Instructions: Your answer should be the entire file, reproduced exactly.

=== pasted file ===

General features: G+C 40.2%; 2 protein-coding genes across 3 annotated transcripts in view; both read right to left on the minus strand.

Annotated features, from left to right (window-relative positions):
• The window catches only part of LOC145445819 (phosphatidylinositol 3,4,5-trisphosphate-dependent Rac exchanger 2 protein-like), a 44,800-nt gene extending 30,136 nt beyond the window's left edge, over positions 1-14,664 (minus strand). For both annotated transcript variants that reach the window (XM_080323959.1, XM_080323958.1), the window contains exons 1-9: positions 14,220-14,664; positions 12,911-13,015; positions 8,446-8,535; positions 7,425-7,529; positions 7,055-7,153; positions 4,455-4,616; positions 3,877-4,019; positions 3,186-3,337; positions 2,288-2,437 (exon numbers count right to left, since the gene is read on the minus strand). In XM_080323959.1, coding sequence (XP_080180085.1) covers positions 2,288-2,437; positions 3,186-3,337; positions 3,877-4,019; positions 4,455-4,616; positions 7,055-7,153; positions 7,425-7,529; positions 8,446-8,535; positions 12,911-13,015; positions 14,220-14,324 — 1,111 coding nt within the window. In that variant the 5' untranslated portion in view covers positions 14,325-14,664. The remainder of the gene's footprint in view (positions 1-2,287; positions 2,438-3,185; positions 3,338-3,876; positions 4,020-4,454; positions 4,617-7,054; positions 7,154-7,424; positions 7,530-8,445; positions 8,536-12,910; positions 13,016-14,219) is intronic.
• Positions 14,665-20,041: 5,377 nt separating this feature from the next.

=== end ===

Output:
General features: G+C 40.2%; 2 protein-coding genes across 3 annotated transcripts in view; both read right to left on the minus strand.

Annotated features, from left to right (window-relative positions):
• The window catches only part of LOC145445819 (phosphatidylinositol 3,4,5-trisphosphate-dependent Rac exchanger 2 protein-like), a 44,800-nt gene extending 30,136 nt beyond the window's left edge, over positions 1-14,664 (minus strand). For both annotated transcript variants that reach the window (XM_080323959.1, XM_080323958.1), the window contains exons 1-9: positions 14,220-14,664; positions 12,911-13,015; positions 8,446-8,535; positions 7,425-7,529; positions 7,055-7,153; positions 4,455-4,616; positions 3,877-4,019; positions 3,186-3,337; positions 2,288-2,437 (exon numbers count right to left, since the gene is read on the minus strand). In XM_080323959.1, coding sequence (XP_080180085.1) covers positions 2,288-2,437; positions 3,186-3,337; positions 3,877-4,019; positions 4,455-4,616; positions 7,055-7,153; positions 7,425-7,529; positions 8,446-8,535; positions 12,911-13,015; positions 14,220-14,324 — 1,111 coding nt within the window. In that variant the 5' untranslated portion in view covers positions 14,325-14,664. The remainder of the gene's footprint in view (positions 1-2,287; positions 2,438-3,185; positions 3,338-3,876; positions 4,020-4,454; positions 4,617-7,054; positions 7,154-7,424; positions 7,530-8,445; positions 8,536-12,910; positions 13,016-14,219) is intronic.
• Positions 14,665-20,041: 5,377 nt separating this feature from the next.